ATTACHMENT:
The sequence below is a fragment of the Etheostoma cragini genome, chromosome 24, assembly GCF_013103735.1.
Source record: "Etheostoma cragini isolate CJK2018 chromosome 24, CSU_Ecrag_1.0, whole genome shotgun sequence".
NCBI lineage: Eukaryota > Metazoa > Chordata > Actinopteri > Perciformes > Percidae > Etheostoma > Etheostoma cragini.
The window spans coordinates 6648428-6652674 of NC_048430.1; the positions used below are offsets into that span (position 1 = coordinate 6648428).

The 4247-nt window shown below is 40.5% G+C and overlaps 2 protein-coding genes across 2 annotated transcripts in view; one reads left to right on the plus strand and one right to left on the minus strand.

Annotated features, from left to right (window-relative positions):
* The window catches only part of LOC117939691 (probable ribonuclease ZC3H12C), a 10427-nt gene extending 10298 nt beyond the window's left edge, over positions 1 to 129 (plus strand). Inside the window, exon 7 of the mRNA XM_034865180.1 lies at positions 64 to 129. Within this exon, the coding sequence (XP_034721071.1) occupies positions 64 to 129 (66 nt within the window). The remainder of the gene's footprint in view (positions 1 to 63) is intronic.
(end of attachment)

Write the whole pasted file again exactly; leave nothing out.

The sequence below is a fragment of the Etheostoma cragini genome, chromosome 24, assembly GCF_013103735.1.
Source record: "Etheostoma cragini isolate CJK2018 chromosome 24, CSU_Ecrag_1.0, whole genome shotgun sequence".
NCBI lineage: Eukaryota > Metazoa > Chordata > Actinopteri > Perciformes > Percidae > Etheostoma > Etheostoma cragini.
The window spans coordinates 6648428-6652674 of NC_048430.1; the positions used below are offsets into that span (position 1 = coordinate 6648428).

The 4247-nt window shown below is 40.5% G+C and overlaps 2 protein-coding genes across 2 annotated transcripts in view; one reads left to right on the plus strand and one right to left on the minus strand.

Annotated features, from left to right (window-relative positions):
* The window catches only part of LOC117939691 (probable ribonuclease ZC3H12C), a 10427-nt gene extending 10298 nt beyond the window's left edge, over positions 1 to 129 (plus strand). Inside the window, exon 7 of the mRNA XM_034865180.1 lies at positions 64 to 129. Within this exon, the coding sequence (XP_034721071.1) occupies positions 64 to 129 (66 nt within the window). The remainder of the gene's footprint in view (positions 1 to 63) is intronic.